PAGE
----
A diagram of the firebox, manifold, and airflow into the firebox forming the air curtain.
Fig 2 - Operating Principle if ACD

  1. Air curtain burner manifold and nozzles directing high velocity air flow
  2. Refractory lined wall for self contained ACD or earthen wall for trench ACD
  3. Waste material to be burned
  4. Air flow forms a high velocity "curtain" over fire
  5. Continued air flow over-oxygenates fire keeping temperatures high and higher temperatures provide cleaner burn and more complete burn

Fig 3 - Skid mounted ACD in full operation (no visible smoke).  

Skid-mounted systems are designed and constructed to optimize the air curtain concept. High velocity air is blown across and down at an optimum angle into the pit creating the air curtain on top and a rotational turbulence within the firebox. The high velocity air creating the rotational turbulence provides an oxygen-enriched environment in the combustion zone that accelerates the combustion process (similar to the effect of fanning a fire). The temperature within the firebox is usually above 2,000 oF. The high velocity air over the firebox creates an air curtain that traps unburned particulate until it is completely consumed. Nearly complete combustion is achieved with minimal amounts of escaped particulates, virtually eliminating smoke.

Vertical refractory walls aid in the combustion process by retaining and reflecting the high temperatures generated within the firebox. The combustion process reduces the wood waste by approximately 98 percent, leaving about 2 percent in volume as residual ash. Twin refractory lined panel doors at the rear of the firebox allow for ash removal. The unit has no bottom and can be dragged on its skids with the rear door panels open for dumping ash.

The skids and durability of the unit allow it to be dragged around the site for repositioning or from site to site depending upon the terrain and distance to be moved. The ash may be left in place, disposed of, or used as a soil amendment by mixing it with the soil at the site or other locations.

Air Burners LLC manufactures several skid-mounted systems with burn rates ranging from 1 to 15 tons per hour. The larger units are more difficult to transport or move around the site. Due to their size, special permits are required for transporting over roads. Systems can be customized to meet specific needs. The standard units can also be leased.

Trench Burner Systems
The trench burner systems are trailer-mounted self-contained air curtain incineration systems consisting of a power plant, mechanical drive system, blower fan, and fuel tank (see figure 5). All of the components are either mounted to or stored on the trailer. An earthen trench must be constructed since the trench burners do not contain a firebox. The manifold sections are assembled and placed along the trench edge. Carrier pipe sections are assembled to carry the air from the power plant to the manifold, thereby keeping the trailer-mounted components clear of damaging heat generated from the burning operations (see figure 6). Burning operations can usually run until the ash in the trench needs to be removed or a new trench is needed. Air Burners LLC manufactures several trailer-mounted trench systems with burn rates ranging from 5 to 14 tons per hour. These units can also be leased.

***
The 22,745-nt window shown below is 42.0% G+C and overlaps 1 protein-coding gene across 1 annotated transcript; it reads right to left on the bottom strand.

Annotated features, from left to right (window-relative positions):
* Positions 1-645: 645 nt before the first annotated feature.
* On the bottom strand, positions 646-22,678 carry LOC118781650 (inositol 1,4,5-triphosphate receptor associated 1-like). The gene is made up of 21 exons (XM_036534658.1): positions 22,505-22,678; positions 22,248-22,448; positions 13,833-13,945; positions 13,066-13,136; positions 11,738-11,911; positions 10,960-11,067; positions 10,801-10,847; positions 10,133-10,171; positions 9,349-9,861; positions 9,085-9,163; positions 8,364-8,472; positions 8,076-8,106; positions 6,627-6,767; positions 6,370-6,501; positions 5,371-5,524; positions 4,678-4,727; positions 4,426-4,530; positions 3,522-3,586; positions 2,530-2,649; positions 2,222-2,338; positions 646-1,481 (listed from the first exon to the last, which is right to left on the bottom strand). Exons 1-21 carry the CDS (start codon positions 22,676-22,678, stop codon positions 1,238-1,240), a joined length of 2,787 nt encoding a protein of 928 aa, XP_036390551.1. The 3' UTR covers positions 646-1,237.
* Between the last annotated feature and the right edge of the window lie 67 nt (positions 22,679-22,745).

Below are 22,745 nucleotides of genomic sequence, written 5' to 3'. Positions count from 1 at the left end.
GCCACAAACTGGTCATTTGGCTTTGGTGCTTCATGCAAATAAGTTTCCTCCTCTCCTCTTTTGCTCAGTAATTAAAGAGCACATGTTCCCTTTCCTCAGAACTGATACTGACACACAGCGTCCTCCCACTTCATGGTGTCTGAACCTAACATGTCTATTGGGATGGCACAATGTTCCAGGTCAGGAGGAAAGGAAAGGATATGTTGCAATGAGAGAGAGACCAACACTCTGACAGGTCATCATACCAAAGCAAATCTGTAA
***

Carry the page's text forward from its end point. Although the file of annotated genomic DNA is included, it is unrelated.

The self-contained firebox burners eliminate guesswork regarding the size of the fire area. These above-ground units avoid problems with the water table, rocks, and roots and allow for easier ash removal. The real minus for these units is their size. The smallest ACDs weigh over 20,000 pounds. So dragging it around in soft soil can be difficult. While the smaller units will fit on a standard equipment trailer, the larger units are oversized loads for most roads. So the logistics are more complicated than towing a trench burner.

The trench burner can be easily towed behind a truck to the jobsite. These units will handle more uneven terrain than the fireboxes and can be mobilized quickly. The trench allows the operator to easily see the fire and load the pit without the need to raise the fuel up over the wall. The real minus for the trench burner is in the construction of the trench. The trench must be dug correctly or the efficiency of the ACD goes down, increasing emissions and decreasing thru-put (burn rate). If the trench is omitted or too shallow, the principle of the air curtain is lost. Ground and soil conditions become a big factor. A high water table can create flooding in the trench and cause trench walls to lose integrity if the soil is too soft. Additional safety factors also must be considered. Precautions must be taken to alert personnel to the pit’s location to avoid inadvertently falling in or perching heavy loading equipment too near the edge of the pit causing the walls to collapse.